The perfect storm and old man in the sea comparison essays
The commitment to sailing out farther into the sea where the big fish promise to be, testifies to the depth of a fisherman's pride. Santiago, a character in The Old Man In The Sea, does this with determination to change his "ill luck." In The Perfect Storm, the crew of the Andrea Gail does the same in order to make some quick cash with some hard working. In both books, obstacles unlike no other face each man, a moment of truth for all.
Santiago, an old wise man, could definitely be considered a "Jonah." He has faced ill luck for eighty-four days by not catching a single fish and becoming the laughing-stock of his insignificant village. His prize Marlin was destroyed by sharks and Santiago blames it on his exaggerated pride. On board the Andrea Gail, Billy Tyne also covets to go further into the sea, (the Flemish Cap) to increase his fish stock and earn a rewarding paycheck. His crew finds a great amount of fish but in the end loses it all to three combined storms: Hurricane Grace, the Sable Island Storm, and a Canadian high. Billy Tyne and Santiago share the same "exaggerated pride," which in the end brings them down. When the crew works "twenty hours a day for two or three weeks straight," they "fall into their bunks for the long steam back." (P.58 The Perfect Storm) This means the storms caught the crew off guard and ill luck led the way to their fatal deaths. However, before Santiago was no more, he taught many lessons to Manolin, and the Andrea Gail crew to the world.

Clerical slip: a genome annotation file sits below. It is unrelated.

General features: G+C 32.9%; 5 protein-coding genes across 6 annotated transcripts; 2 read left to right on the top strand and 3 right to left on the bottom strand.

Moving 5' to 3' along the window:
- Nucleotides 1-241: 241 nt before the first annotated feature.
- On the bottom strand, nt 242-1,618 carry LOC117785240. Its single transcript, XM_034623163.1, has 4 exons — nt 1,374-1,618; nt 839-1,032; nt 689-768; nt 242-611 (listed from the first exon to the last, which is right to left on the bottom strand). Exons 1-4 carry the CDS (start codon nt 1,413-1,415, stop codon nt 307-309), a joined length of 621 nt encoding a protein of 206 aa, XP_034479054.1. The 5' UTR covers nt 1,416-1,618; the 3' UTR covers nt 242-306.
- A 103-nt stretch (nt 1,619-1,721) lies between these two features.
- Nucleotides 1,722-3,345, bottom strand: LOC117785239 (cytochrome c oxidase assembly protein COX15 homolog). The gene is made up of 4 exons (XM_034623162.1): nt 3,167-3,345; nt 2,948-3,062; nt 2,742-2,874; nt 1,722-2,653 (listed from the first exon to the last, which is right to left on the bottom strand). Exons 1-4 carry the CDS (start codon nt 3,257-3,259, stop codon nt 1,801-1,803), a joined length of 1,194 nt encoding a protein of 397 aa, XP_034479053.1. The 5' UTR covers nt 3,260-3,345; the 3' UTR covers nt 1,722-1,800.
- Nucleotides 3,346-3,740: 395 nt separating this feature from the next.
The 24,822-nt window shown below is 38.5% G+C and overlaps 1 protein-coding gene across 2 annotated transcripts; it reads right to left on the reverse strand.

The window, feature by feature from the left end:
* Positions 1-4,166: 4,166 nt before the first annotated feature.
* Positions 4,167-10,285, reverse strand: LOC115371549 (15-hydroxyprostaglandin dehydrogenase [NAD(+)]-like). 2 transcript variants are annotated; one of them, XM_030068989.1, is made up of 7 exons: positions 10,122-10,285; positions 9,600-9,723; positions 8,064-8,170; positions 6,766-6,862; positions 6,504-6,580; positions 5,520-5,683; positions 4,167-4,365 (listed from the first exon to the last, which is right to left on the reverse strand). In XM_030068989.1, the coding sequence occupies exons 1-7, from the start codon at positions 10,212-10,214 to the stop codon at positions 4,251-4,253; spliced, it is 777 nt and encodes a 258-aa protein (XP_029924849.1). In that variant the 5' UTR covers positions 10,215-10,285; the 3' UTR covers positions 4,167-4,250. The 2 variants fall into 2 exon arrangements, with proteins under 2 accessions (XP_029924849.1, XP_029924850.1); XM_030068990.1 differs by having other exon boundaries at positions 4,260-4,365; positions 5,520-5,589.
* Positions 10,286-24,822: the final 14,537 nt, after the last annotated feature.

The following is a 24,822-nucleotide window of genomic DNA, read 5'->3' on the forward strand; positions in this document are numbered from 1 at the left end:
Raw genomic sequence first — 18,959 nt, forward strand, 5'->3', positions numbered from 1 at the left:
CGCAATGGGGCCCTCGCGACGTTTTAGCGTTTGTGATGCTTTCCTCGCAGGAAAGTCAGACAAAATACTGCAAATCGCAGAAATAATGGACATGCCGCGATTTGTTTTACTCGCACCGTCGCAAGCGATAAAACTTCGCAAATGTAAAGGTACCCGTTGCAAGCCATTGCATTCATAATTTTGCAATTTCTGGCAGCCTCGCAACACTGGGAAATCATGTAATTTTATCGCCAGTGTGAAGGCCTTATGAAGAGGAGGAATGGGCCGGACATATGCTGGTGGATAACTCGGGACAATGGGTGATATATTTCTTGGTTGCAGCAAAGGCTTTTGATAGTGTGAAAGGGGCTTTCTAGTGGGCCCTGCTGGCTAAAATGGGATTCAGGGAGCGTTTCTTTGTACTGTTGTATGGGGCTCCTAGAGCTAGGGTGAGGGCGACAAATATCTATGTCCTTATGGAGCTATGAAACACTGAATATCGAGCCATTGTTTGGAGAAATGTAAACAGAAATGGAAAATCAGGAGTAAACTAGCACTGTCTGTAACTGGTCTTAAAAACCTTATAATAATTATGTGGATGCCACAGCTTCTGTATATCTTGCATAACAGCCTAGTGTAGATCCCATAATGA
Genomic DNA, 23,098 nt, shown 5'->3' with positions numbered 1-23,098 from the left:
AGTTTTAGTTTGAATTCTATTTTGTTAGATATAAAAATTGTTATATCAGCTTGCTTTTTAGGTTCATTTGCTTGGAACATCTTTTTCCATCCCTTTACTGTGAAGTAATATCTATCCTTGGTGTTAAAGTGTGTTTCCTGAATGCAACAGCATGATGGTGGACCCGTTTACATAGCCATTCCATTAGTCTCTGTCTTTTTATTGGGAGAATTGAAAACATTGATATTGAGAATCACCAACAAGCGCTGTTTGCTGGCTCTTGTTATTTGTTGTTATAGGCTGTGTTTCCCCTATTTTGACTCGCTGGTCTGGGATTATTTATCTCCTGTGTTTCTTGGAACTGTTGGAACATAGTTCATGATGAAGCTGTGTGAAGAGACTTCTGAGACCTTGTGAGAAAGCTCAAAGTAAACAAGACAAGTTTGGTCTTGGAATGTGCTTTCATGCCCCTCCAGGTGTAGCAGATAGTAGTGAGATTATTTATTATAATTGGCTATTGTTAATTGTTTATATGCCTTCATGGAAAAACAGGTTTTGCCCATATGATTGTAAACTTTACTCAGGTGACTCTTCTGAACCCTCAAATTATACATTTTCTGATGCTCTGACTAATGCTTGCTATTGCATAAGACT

By sailing right into the middle of three storms, Billy Tyne's ignorance and anxiety to get home and collect his money was overpowering him. Santiago was over powered in his mind to catch at least one fish and make his village stop laughing. These driving forces are what led to tragic endings in both novels. Everyone on the Andrea Gail is never heard from again and Santiago lost his Ma